Debra Pickett is president of Page 2 Communications (www.page2comm.com). A former newspaper columnist and television commentator, Pickett offers consulting and training services to law firms and lawyers who deal with the media. She writes here each week on topics related to Law and Media. To learn more, reach her at email@example.com.
In the wake of Monday’s ruling on the Arizona immigration laws, as seemingly contradictory headlines popped up around the country, the New Yorker’s Ryan Lizza tweeted out the obvious question: “SCOTUS decisions are really not designed to be covered as breaking news, are they?”
No, they’re really not.
I still have flashbacks to one of TV news’ most awkward moments in recent memory, when NBC went live to the steps of the Supreme Court, where their analyst Dan Abrams was standing, with a just-released copy of the Bush v. Gore decision in his hand. They were first with the news. But, sadly, they had no idea what the news actually was. Abrams was visibly struggling to read through the densely written opinions and dissents and figure out what the verdict actually was. It was painful to watch.
So, too, yesterday, as MSNBC reported, “High Court Strikes Down Key Parts of Ariz. Immigration Law” and The New York Times posted, “Justices Uphold Key Part of Arizona Law,” you had to wonder if anything close to nuance would ever come to legal reporting in the mainstream press.
Let’s not hold our collective breath.
So, how, then, can you make sure that the media accurately conveys the verdict in your case?
The answer is that you need to do it for them. And you need to do it quickly and simply.
Too often, law firms decide to send out a press release about a significant decision after the ruling comes down. Then the attorney gives the details to a marketing person, who drafts a release and creates a press list and submits them back to the attorney for approval. After a couple rounds of comments and wordsmithing edits, the press release gets sent out. And no one does anything with it because it’s already old news.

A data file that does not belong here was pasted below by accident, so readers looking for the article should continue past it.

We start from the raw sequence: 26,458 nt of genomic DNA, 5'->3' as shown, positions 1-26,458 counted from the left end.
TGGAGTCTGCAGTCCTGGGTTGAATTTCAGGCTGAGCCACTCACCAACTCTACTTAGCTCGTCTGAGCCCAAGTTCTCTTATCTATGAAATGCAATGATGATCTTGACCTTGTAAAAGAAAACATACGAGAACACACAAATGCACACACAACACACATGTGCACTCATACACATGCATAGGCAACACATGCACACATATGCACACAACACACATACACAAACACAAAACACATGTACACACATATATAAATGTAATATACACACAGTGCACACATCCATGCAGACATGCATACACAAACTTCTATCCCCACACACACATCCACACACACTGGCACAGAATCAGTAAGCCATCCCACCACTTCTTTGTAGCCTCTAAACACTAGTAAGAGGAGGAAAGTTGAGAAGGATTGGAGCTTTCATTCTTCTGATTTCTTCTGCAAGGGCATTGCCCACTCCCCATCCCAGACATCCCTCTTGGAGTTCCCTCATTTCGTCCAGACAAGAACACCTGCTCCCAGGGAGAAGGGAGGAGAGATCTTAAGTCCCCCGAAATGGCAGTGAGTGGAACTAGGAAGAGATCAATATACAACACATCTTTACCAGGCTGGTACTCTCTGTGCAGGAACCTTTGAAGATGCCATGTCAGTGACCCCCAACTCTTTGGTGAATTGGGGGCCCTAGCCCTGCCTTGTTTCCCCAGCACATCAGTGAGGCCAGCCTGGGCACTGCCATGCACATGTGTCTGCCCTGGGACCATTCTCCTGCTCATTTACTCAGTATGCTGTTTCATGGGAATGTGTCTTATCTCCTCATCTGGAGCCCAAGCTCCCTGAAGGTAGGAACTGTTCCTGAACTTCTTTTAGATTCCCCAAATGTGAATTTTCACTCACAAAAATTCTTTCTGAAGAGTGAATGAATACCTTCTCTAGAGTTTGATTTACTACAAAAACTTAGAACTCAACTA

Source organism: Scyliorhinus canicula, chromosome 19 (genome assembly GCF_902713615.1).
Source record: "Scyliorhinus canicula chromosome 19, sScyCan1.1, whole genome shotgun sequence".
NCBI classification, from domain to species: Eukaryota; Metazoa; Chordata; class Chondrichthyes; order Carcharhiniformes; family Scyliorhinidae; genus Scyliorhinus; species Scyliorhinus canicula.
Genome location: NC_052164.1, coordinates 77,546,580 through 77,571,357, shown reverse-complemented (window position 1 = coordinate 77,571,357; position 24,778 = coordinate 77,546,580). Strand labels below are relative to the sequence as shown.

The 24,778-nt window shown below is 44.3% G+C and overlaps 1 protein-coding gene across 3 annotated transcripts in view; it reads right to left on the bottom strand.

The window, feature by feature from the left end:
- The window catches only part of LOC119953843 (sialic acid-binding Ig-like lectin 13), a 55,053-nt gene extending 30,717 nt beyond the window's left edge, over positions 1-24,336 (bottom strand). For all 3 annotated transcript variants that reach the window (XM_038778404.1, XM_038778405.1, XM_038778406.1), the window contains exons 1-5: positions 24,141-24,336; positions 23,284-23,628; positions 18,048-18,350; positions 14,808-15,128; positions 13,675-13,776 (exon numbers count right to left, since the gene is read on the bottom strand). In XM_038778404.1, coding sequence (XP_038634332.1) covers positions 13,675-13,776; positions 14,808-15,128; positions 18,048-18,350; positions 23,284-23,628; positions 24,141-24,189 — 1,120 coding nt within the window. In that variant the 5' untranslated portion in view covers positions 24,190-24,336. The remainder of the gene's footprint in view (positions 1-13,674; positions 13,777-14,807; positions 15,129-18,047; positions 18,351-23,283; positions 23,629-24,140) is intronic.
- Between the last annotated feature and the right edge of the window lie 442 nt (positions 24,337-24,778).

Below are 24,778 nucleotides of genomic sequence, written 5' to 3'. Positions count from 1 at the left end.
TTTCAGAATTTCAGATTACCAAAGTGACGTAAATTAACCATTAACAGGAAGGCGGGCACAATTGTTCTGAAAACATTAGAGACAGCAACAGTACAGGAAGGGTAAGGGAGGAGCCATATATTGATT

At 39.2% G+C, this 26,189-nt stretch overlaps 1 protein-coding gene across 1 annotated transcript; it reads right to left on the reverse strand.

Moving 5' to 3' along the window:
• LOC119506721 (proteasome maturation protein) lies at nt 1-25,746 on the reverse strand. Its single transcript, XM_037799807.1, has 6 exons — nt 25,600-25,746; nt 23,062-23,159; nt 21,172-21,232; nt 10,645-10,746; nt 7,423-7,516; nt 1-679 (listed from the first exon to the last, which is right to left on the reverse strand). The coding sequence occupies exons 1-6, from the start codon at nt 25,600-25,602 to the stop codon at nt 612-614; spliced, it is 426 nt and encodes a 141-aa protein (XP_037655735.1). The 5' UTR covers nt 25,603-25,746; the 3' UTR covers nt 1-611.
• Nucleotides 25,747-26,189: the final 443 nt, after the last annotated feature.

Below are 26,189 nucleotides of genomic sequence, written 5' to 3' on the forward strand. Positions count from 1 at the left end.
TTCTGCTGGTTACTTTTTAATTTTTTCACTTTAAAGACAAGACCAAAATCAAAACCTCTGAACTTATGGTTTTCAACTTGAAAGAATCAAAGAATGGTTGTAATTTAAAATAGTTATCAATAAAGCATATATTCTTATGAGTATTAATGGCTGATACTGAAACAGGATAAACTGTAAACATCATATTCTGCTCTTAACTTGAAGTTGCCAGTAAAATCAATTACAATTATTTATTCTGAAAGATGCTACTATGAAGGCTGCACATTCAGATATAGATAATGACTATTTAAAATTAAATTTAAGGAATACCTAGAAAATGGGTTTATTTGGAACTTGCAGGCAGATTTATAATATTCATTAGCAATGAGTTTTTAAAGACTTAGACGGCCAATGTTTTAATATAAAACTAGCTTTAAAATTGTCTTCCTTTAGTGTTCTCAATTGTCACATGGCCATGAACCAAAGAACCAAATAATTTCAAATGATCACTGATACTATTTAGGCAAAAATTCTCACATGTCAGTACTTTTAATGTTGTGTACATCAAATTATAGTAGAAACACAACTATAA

If you want to be part of the news cycle as it happens, your press release must be ready to go in advance. You need an electronic, fill in the blank template, with pre-approved language to drop in as appropriate. And you need a contact list, complete with Twitter handles, mobile phone numbers and (least important) e-mail addresses, that’s already preloaded into your smart device so that you can quickly populate that press release and blast it out to the reporters following your case with the touch of a button. If it takes more than five minutes, you’re doing it wrong.
So, what do you say? Do you have your Mad Libs pad ready? Start drafting that press release now – and don’t forget the headline! – and be ready to make news. Reporters will be grateful, your media visibility will improve and you’ll get all the psychic benefits of doing a little positive visualization.